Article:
ILLINOIS--Study: Methane May Be Causing Foul Smelling Tap Water : LUSENET : Grassroots Information Coordination Center (GICC) : One Thread


Study: Methane may be causing foul smelling tap water Experts suggest aerating water to starve bacteria

3/13/2000 By MIKE HINKEN of the Journal Star

MORTON - Karen Howell's tap water smells like the sewer and the Morton village board plans to find out why.

"It smells like sulfur, like the sewer," said Howell, who lives on Oregon Avenue. "I can buy bottled water for drinking and cooking, but for laundry and bathing, there isn't much we can do. By the time the whole family has had their showers in the morning, the whole upstairs smells awful."

Howell said the problem began last fall, but got better after the village flushed water lines. But, as of a few weeks ago, the smelly water is back.

Howell brought a jug of the foul- smelling water to a village board meeting last fall, asking for a solution. After hearing from about 20 residents with similar complaints, the board hired H2OC, a water consultant, in November to study the village's water supply.

Results from the study, released last week, point to several possible explanations for the stinky water, as well as potential solutions.

"There is no simple solution, no quick fix," said trustee for water treatment, wastewater and refuse disposal Steve Leitch. "Though we don't know exactly when or exactly how much it will cost, we will solve the problem. Right now, the water has an odor and taste that people don't like, but tests show the water is safe to drink."

The village will conduct experiments suggested by the H2OC report. The first will be an attempt to starve bacteria living in the water supply.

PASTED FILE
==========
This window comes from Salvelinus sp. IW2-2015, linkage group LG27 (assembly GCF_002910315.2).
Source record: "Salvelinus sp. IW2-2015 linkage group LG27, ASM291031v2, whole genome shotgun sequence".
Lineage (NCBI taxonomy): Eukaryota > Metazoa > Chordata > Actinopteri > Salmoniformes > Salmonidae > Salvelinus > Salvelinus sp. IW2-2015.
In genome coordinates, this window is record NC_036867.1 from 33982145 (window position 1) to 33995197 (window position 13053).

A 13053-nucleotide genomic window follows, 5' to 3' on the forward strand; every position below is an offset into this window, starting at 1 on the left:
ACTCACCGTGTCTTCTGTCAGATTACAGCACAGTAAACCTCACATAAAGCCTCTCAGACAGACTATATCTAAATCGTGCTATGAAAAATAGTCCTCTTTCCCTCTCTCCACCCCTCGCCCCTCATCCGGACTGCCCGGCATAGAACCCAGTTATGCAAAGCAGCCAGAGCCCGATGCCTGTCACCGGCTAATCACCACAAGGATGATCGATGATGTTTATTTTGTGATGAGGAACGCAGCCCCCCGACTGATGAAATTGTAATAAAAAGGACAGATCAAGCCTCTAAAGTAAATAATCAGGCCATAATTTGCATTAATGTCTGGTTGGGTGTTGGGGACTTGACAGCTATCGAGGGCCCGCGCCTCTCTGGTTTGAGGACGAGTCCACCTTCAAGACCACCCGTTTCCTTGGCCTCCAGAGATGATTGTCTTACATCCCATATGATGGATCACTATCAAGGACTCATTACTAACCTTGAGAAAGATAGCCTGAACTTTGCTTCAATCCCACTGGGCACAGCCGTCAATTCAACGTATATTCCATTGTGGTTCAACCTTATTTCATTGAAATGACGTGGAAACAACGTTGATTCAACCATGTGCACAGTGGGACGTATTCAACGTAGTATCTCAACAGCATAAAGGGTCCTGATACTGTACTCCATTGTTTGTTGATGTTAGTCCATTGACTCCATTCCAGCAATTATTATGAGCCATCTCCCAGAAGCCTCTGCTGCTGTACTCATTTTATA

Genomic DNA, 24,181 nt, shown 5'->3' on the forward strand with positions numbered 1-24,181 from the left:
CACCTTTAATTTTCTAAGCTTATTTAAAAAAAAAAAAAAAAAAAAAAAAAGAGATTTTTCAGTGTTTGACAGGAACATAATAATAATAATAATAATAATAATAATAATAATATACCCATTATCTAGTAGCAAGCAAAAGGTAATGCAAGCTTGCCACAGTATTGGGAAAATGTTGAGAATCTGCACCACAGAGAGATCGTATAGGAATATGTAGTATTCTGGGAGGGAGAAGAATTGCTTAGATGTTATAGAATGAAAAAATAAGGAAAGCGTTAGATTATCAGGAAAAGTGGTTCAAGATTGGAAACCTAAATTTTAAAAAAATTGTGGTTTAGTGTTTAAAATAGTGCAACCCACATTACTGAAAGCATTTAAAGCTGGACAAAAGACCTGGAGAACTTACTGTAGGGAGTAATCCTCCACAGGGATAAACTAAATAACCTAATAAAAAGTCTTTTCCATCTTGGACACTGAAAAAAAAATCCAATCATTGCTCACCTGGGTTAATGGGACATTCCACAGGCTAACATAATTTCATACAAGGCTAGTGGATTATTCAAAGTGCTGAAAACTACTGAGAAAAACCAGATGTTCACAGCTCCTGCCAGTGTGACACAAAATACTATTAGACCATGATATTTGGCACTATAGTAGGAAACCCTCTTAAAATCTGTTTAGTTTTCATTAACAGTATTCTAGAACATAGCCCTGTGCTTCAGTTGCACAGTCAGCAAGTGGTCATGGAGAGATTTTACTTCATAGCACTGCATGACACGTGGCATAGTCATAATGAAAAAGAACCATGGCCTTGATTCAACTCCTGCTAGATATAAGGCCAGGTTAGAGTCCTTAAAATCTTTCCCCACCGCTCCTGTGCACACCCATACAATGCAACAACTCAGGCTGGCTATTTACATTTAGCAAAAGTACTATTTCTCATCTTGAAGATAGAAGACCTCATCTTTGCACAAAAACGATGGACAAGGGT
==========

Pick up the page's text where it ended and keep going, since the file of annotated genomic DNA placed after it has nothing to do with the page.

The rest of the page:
According to the H2OC report, bacteria are feeding off the total organic compounds, methane and ammonium ions, found in Morton's water. By eliminating the TOCs, it is hoped that bacteria will disappear from the water supply.

"The by-product of the bacteria's life cycle is what we assume is causing the odor and taste," Leitch said.

To rid the water of TOCs, Morton will change its aeration process, which is a simple process of flowing water down a series of steps.

"Falling water aerates itself," Leitch said. "Proper aeration can get rid of 100 percent of the methane present."

If the problem is methane, Leitch said the village will likely consider purchasing new aeration equipment.

"That's not going to be cheap," said Leitch, who couldn't give an exact figure for the equipment.

The other TOC in Morton water, ammonium ions, attach themselves to chlorine and ride through the system's filters untouched, according to the study.

Leitch said that by adding chlorine at a different point in the purification process, the amount of chlorine may be reduced, cutting down the ammonium ions.

"Chlorine is added to the water to kill bacteria," Leitch said. "If we reduce the TOCs, we reduce the bacteria, and fewer bacteria means a reduced need for chlorine."

If not substances within the water, H2OC said the length of time the water is in the system may be the problem.

Because Morton's water system pumps out only a fraction of its capacity on a normal day, some water remains in the system for as long as two days at a time.

"The report is telling us to reduce the amount of time the water is in the system," Leitch said. "We can't tell people to use more water, but we can reduce the amount that's in the water tower."

Morton has the capacity to pump 5.5 million gallons of water each day, but a normal day requires 1.7 million gallons.

"Right now, we keep the towers full all the time. If we can determine what the water level should be maintained at, we can reduce the amount of water and the length of time some is in the pipes," he said.

"As for now, we'll work at getting 100 percent of the methane out of the water. This is all experimental, so let's hope it's the methane and we can get this solved quickly."

As for Howell, she and others are waiting.

"They've asked us to be patient and we try," she said. "But I plan on calling every week until this gets solved. We know this isn't something that's being done on purpose, but we just want to have it fixed. My house is three years old. I pay a lot of taxes to the village. The water really smells awful and I just don't think this is acceptable."

Copyright ) Peoria Journal Star

-- (, March 14, 2000

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